2020 Outlook: Stuck in First Gear?

Chief Market Strategist David Lafferty sees a slow but stable economy continuing, but expects the year will prove anything but boring.

Writing in late November 2018, our outlook for 2019 was mildly optimistic. No, the global economy wasn’t going gangbusters, but in the midst of a deep Q4 selloff, valuations across global equities and credit sectors of the bond market had returned to reasonably attractive levels. While we had reasons to be hopeful, we believed positive returns would be limited by decelerating growth, continuing trade/tariff concerns, and a lack of central bank ammunition.

While these predictions all proved to be somewhat prescient, WOW did we miss on the sea change in sentiment and the magnitude of returns. (To be fair, we warned that our crystal ball for 2019 would be even less accurate than usual.) The combination of the Fed’s abrupt dovish turn, a pop in valuations from the December 2018 lows, and positive signs on the trade front in Q4 2019 sent both stocks and bonds rocketing higher through November. Enjoy the champagne now. This surge in sentiment along with the realization of those outsized gains sets the stage for 2020.

After a Change in Sentiment – What’s Next?
So what will 2020 look like? At the risk of oversimplifying, it will largely come down to the performance of the global economy. Continued central bank support and liquidity should keep risk assets on a modest upward trajectory provided the economy doesn’t falter. In our reading of the macro tea leaves, we see no obvious shocks that will meaningfully boost or hinder global growth in 2020. But to be clear, there almost certainly will be shocks – we just don’t see them yet. Our base case is that the slow-but-steady 10+ year expansion remains on track for now.

Macro Outlook: In a Holding Pattern
At the top of everyone’s list for 2020 will be global trade. Our views remain mixed about a US/China trade deal. Both countries are feeling the pain while pressures are spilling into other export-dependent economies, notably Germany and South Korea. Presidents Trump and Xi surely recognize this, so there is a deal to be had. However, we remain skeptical that any “Phase 1” deal can truly address the underlying concerns of the US administration on intellectual property protection, technology transfer, industry subsidies, or “Made in China 2025.” A deal that tempers the rhetoric may be on the horizon, but it will do little to alleviate the underlying mistrust between the two largest economies. On a more positive note, we think a modified US/Mexico/Canada deal (USMCA) will be ratified – although it’s more like “NAFTA 2.0” than anything transformational. The bottom line on trade is that we expect to see uneven progress on several fronts. That progress will mitigate, but not eliminate, a major headwind to global activity.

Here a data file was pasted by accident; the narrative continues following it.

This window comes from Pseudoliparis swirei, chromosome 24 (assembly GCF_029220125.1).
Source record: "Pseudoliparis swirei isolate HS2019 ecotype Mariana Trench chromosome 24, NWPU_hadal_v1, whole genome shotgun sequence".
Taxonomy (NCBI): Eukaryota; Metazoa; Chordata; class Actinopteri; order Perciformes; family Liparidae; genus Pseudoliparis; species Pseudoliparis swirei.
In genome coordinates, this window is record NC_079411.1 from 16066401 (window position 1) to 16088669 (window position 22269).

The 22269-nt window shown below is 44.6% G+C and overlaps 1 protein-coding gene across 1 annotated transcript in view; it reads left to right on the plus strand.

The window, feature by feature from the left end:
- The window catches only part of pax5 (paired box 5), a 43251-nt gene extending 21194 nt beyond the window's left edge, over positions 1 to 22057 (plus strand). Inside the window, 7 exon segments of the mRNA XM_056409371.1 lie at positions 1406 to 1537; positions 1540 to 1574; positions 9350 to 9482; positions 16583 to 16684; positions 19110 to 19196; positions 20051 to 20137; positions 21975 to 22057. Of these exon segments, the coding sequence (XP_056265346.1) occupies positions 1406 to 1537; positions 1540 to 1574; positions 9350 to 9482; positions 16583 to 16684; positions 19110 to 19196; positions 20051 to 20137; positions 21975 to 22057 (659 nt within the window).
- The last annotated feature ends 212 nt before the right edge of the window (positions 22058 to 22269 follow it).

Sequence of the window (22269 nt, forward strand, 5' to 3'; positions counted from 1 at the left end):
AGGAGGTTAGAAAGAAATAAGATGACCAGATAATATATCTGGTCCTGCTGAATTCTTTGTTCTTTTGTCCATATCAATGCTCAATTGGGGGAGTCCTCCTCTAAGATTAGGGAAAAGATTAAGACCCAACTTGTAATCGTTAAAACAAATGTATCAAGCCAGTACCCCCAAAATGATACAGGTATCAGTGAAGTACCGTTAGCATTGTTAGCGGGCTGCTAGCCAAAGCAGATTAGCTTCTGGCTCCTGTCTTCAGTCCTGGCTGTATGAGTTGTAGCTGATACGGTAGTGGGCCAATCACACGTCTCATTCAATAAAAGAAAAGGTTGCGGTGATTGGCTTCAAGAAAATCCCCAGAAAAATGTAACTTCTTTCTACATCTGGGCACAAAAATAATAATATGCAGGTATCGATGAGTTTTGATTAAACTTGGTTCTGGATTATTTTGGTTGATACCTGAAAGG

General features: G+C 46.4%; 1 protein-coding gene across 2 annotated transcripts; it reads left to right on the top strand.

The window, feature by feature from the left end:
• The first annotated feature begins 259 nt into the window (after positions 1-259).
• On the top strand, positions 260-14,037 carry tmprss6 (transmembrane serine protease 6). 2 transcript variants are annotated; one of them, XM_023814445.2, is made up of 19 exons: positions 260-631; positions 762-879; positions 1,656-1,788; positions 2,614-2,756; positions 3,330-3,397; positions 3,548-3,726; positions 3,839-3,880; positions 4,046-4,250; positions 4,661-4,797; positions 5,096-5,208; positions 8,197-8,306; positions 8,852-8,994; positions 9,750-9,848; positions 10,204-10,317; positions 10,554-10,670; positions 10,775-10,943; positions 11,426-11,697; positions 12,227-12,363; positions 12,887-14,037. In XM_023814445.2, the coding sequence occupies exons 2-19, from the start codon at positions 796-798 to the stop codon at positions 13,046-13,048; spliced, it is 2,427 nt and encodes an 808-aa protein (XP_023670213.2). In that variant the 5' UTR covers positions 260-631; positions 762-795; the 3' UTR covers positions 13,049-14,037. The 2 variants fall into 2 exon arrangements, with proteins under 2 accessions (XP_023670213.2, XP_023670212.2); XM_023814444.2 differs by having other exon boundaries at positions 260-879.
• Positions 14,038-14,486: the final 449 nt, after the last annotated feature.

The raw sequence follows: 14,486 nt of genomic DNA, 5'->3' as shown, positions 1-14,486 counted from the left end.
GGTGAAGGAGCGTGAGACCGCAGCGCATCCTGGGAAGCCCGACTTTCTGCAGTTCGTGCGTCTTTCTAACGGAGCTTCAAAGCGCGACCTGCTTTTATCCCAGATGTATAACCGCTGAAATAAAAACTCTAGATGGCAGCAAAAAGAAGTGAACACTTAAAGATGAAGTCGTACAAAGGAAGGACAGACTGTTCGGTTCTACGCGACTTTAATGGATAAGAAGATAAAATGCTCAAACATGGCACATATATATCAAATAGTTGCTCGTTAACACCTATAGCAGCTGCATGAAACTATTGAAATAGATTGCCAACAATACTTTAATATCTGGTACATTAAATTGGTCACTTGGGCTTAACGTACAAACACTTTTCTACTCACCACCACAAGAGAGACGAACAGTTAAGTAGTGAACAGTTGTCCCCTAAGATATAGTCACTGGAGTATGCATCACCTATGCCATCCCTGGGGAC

Brexit Uncertainty
In the UK, Conservatives will ultimately negotiate a Brexit Withdrawal Agreement, moving negotiations to the transition phase. But while this is a positive step, the saga is far from over. Investors can expect the transition phase to extend beyond 2020, so UK and European businesses and consumers will still have Brexit uncertainty hanging over their decisions for several more years.

US Election Year
In the US, all eyes will be on the 2020 elections. Sorry to disappoint, but we have no idea who will win – and by our reading of the numbers, neither should anyone else at this juncture. This election will feature some uniquely Trumpian dynamics, while the margin of victory in the key battleground states is likely to be microscopically slim (again). Regardless of the outcome, neither the most optimistic nor pessimistic prophecies are likely to materialize. Outside of a Democratic wave victory that flips the Senate (unlikely but not impossible), there will still be plenty of sand in the gears of the US federal government. Trump’s deregulatory crusade would be at risk, but major initiatives that require legislation should remain relatively safe. So while we expect US politics to be the story of 2020, investors would be wise not to take the bait.

Steady (but Slow) Global Growth
Risks to the global economy seem balanced moving into 2020. Is recession a possibility? Yes, but not a significant one, perhaps 25%. (Our estimate was 35% just a few months ago.) It’s also possible that growth will reaccelerate, but this seems somewhat unlikely as well. In the US, economic growth may downshift slightly, to 1.8%–2.0% from just over 2% in 2019. After a strong run, consumption may weaken at the margin, but the consumer remains in relatively good shape. We expect investment and corporate spending to remain soft.

While activity metrics across Europe appear to be bottoming, the much-awaited reacceleration of growth is still nowhere to be found – especially with more Brexit negotiations still to come. A Phase 1 trade deal between the US and China could mean Germany’s economy bottoms in the first half. Like the US, euro area growth is likely to remain positive, but mired near 1.0%–1.5%.